Sadly, this is true.for all victims, but I feel like it is especially true for male victims of sexual abuse. We’re supposed to tough it out and not show any weakness, especially hockey players of all people! But healing really comes from being able to talk about it, whether that be publicly or privately.
If you’ve been around here for long, you likely know that sometimes, I just like to change things up and see how it works out. As a techie kind of guy, part of hosting my own websites has been to dabble, so occasionally, I’ll dabble in a new direction.
While over in Australia last week, I decided that I wanted to change the way I use Diigo to bookmark items. I wanted to continue using it as a tool to point to interesting things, but I found that the way I was doing it, left something to be desired. The old work flow was:
- Bookmark in Diigo
- Use IFTTT to auto share new bookmarks to Twitter and Facebook.
- Have a Weekly blog post listing out everything I bookmarked during the week
As I said, that wasn’t a bad way to go. I think it has served me well, but it was lacking in one key area. If there was something breaking, and I wanted to quickly comment on it, I really needed to create a post for it instead of using the Diigo workflow, and because of the security setup of my WordPress installs, writing a blog post while traveling is sometimes problematic. Otherwise my comment would have to wait until Sunday, when the weekly roundup posted, and potentially get lost in the list of links being shared.
I’ve decided to go a different route, which you may have already seen.
- Bookmark in Diigo with notes
- Use IFTTT to create a new blog post, with the link and my notes/comments
- Push the blog post to Twitter and Facebook from WordPress
- Share other things that I don’t have comments to add directly to Facebook and Twitter and not here on the blog
So this means that you should start to see more posts here, and if you follow me on Twitter or the Facebook page, or other social networks, you’ll start to see things just shared directly there without seeing them here. Hopefully, it’s interesting stuff, but if not, hey at least you know I’ll probably change it again someday. 😉
This is tough. Most of us don’t want to do anything but punish pedophiles, but at the same time, if we are truly trying to protect kids, not having any information at all about pedophilia is problematic. How do we know what we’re doing now works without the ability to study people with a professed attraction to children?
In the end, I’m for anything that works to protect kids as much as possible, and against anything that doesn’t actually protect them. That’s why I find much of the knee-jerk reaction that passes for “laws” in the US to be a problem. It doesn’t actually make any kids safer, but it makes us all feel better for “doing something”, no matter how ill-thought that something is. I would like more research, I would like a way to help anyone attracted to children to avoid hurting children, and I would like a way to prevent anyone bent on sexually abusing children from having access to children at all. Right now, we aren’t accomplishing that.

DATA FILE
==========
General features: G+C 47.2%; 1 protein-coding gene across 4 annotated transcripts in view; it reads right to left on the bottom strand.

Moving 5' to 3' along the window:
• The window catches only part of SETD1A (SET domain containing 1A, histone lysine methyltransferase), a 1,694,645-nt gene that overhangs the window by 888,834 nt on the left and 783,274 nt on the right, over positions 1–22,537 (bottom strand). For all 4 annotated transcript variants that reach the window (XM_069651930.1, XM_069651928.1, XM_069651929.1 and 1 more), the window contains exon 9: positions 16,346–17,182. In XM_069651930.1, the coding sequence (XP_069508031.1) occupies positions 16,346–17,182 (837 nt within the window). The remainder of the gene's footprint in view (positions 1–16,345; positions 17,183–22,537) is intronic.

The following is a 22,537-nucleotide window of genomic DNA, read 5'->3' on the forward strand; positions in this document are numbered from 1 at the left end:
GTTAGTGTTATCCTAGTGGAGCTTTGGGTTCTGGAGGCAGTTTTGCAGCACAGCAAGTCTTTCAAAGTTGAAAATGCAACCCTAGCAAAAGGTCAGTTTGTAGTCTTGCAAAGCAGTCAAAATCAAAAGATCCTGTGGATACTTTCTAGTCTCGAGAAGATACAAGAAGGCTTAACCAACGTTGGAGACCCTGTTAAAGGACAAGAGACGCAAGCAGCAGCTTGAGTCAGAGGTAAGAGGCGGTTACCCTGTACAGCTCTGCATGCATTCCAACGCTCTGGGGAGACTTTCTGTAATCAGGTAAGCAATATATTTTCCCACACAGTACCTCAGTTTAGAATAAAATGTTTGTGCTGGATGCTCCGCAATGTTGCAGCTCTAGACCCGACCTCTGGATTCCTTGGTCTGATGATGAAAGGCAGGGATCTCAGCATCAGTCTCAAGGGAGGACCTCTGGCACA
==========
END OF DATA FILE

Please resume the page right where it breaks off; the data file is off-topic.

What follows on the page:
How many of us have a spouse dealing with depression and no idea how to help? This isn’t a bad place to start.
Lots of good information here, especially because, in my experience, I do not think many parents would react this way. It’s too difficult to react emotionally, one way or another, and not do what’s best for all of your children.
Were you sexually abused by a sibling? What kinds of complications did that create within the family dynamic?
Sharing as a reminder to many of us who are moved to donate money to various causes based on social media posts. Not all charities are actually legitimate. While sometimes even legitimate seeming charities commit fraud, you can lower your risk of being taken with a little research into what the charity is, what they claim to do, and whether there’s any proof of what they say.
You can read the details, with plenty of links to other reports here:
The Methodist Church of the UK has conducted a study to determine the extent to child abuse that occurred within the church and offered an apology for what they have found.
The UK’s Methodist Church has made a public apology after an investigation uncovered reports of nearly 2,000 alleged abusers – including 914 allegations involving sexual abuse.
An independent inquiry looked at the Church’s response to complaints and allegations dating back to 1950.
General secretary, the Revd Dr Martyn Atkins, said abuse was “a deep source of grief and shame to the Church”.
A law firm representing some of the victims welcomed the apology.
You can read the whole story in the BBC story.